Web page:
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Spotlight on Wheelchair Basketball

Wheelchair basketball has its origins in the 1940s. Sir Ludwig Guttmann, a German-born British neurologist (and then founder of the Paralympic Games), decided to start a rehabilitation program for patients. His idea was to adapt existing sports to use wheelchairs so that the patients could play. So, in 1944 at the Stoke Mandeville Hospital (Aylesbury, England), he introduced “wheelchair netball”. A couple of years later, in 1946, wheelchair basketball was already very popular in America and was mainly played by World War II disabled veterans. It was in 1949 that Dr. Timothy Nugent founded the National Wheelchair Basketball Association, putting the sport on the map even more. A year later, the first Stoke Mandeville Wheelchair Games were held in England, and even though they had no more than 26 athletes, they managed to introduce archery, javelin, club throw and shot put as disciplines.  

However, it was not until 1948 that wheelchair netball was introduced in the Games, and in 1952 that it became an international event when a team from the Netherlands showed up to compete against the British team. These would be the first International Stoke-Mandeville Games (ISMG), an event that since then, has been held once a year. In the 1956 Games, wheelchair basketball was introduced, and it was played as we know it today. Full independence and support for the sport was achieved in 1993, when the International Wheelchair Basketball Federation (IWBF) evolved and became the governing body, providing opportunities, organization, regulations, standards, and rules, and to this day, has contributed to the growth of wheelchair basketball around the world for both men’s and women's teams.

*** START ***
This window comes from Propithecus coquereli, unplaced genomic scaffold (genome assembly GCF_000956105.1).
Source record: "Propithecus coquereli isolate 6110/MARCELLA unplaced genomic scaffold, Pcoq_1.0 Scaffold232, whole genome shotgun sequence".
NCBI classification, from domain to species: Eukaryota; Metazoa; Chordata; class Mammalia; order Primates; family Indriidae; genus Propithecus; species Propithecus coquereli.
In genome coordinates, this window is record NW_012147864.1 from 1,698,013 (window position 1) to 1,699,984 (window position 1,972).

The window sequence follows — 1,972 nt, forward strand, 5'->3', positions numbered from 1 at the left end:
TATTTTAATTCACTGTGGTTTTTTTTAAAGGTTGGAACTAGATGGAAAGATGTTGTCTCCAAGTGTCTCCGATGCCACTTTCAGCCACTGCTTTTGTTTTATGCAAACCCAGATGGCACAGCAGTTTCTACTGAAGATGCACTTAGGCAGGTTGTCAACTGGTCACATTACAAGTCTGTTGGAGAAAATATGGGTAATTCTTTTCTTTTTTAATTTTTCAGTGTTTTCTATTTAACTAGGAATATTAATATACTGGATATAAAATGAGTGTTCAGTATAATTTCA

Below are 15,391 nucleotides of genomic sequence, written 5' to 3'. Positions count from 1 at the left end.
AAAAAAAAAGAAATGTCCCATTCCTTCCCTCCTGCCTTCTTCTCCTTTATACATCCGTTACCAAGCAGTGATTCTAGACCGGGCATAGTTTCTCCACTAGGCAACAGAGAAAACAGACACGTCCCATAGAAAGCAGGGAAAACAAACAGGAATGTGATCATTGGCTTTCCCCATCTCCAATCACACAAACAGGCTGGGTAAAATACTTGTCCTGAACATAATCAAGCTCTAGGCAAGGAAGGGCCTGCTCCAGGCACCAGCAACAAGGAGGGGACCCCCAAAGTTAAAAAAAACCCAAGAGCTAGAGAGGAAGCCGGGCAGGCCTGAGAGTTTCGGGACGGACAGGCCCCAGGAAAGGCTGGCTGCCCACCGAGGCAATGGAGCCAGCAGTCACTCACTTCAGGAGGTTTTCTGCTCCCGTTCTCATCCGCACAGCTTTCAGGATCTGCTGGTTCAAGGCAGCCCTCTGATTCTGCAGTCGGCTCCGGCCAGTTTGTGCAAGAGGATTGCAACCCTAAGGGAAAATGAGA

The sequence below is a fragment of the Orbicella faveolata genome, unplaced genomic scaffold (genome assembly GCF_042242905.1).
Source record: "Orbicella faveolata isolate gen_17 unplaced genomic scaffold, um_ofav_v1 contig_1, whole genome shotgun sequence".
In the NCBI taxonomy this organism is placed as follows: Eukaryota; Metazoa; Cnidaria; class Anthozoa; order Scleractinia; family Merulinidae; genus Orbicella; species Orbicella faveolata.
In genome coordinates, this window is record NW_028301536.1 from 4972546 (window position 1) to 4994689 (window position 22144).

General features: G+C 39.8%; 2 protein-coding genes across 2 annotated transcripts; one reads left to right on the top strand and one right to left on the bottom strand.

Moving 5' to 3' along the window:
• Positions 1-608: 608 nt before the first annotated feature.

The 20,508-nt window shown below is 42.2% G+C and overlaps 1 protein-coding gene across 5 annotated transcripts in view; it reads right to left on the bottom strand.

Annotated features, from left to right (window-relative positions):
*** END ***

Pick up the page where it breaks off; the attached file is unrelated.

Today, there are more than one hundred National Organizations for Wheelchair Basketball (NOWB) worldwide divided into four zones: Europe, the Americas, Africa, and Asia Oceania. Wheelchair Basketball players have different disabilities; some of them have paralysis, others have suffered amputations, or have spina bifida, birth defects, amongst others. In order to have a more equal sport, there is a classification system, an international regulation, with which the different levels of disabilities are measured. Even though non-disabled athletes may compete using wheelchairs, they are not allowed to go to international competitions. Every team is comprised of five players and seven substitutes. The court is the same length as a regular basketball court, the hoop is also 10-foot tall, and most of the rules are the same as basketball, except for some modifications.  

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